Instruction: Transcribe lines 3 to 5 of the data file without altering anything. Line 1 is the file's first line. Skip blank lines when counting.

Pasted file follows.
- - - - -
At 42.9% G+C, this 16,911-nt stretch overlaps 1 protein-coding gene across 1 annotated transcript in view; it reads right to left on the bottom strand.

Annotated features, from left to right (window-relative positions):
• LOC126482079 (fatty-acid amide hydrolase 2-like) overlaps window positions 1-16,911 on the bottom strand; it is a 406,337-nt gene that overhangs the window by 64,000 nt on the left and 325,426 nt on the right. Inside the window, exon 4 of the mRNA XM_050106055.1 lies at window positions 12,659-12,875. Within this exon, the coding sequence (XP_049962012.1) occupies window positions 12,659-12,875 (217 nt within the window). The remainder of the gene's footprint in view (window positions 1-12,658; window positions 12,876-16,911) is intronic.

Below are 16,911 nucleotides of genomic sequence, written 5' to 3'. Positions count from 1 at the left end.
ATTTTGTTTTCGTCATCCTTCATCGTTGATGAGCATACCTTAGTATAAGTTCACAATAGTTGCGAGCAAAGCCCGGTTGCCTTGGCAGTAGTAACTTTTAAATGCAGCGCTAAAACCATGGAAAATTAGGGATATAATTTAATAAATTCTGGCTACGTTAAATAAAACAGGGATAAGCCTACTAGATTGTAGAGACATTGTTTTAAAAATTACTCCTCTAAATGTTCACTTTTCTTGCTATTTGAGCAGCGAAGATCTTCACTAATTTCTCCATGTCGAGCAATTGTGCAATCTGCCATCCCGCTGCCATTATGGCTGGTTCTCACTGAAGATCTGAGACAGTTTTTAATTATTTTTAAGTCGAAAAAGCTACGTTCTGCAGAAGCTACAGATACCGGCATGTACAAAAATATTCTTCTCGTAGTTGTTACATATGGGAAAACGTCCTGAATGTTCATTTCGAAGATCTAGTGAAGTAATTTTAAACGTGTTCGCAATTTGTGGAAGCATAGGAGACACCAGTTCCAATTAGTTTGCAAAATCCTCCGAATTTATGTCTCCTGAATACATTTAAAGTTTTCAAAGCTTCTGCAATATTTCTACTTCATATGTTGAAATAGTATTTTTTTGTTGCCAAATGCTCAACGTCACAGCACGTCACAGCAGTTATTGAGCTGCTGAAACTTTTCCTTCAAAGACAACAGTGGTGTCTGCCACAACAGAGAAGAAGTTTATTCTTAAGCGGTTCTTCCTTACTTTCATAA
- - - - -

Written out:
• LOC126482079 (fatty-acid amide hydrolase 2-like) overlaps window positions 1-16,911 on the bottom strand; it is a 406,337-nt gene that overhangs the window by 64,000 nt on the left and 325,426 nt on the right. Inside the window, exon 4 of the mRNA XM_050106055.1 lies at window positions 12,659-12,875. Within this exon, the coding sequence (XP_049962012.1) occupies window positions 12,659-12,875 (217 nt within the window). The remainder of the gene's footprint in view (window positions 1-12,658; window positions 12,876-16,911) is intronic.

Below are 16,911 nucleotides of genomic sequence, written 5' to 3'. Positions count from 1 at the left end.
ATTTTGTTTTCGTCATCCTTCATCGTTGATGAGCATACCTTAGTATAAGTTCACAATAGTTGCGAGCAAAGCCCGGTTGCCTTGGCAGTAGTAACTTTTAAATGCAGCGCTAAAACCATGGAAAATTAGGGATATAATTTAATAAATTCTGGCTACGTTAAATAAAACAGGGATAAGCCTACTAGATTGTAGAGACATTGTTTTAAAAATTACTCCTCTAAATGTTCACTTTTCTTGCTATTTGAGCAGCGAAGATCTTCACTAATTTCTCCATGTCGAGCAATTGTGCAATCTGCCATCCCGCTGCCATTATGGCTGGTTCTCACTGAAGATCTGAGACAGTTTTTAATTATTTTTAAGTCGAAAAAGCTACGTTCTGCAGAAGCTACAGATACCGGCATGTACAAAAATATTCTTCTCGTAGTTGTTACATATGGGAAAACGTCCTGAATGTTCATTTCGAAGATCTAGTGAAGTAATTTTAAACGTGTTCGCAATTTGTGGAAGCATAGGAGACACCAGTTCCAATTAGTTTGCAAAATCCTCCGAATTTATGTCTCCTGAATACATTTAAAGTTTTCAAAGCTTCTGCAATATTTCTACTTCATATGTTGAAATAGTATTTTTTTGTTGCCAAATGCTCAACGTCACAGCACGTCACAGCAGTTATTGAGCTGCTGAAACTTTTCCTTCAAAGACAACAGTGGTGTCTGCCACAACAGAGAAGAAGTTTATTCTTAAGCGGTTCTTCCTTACTTTCATAA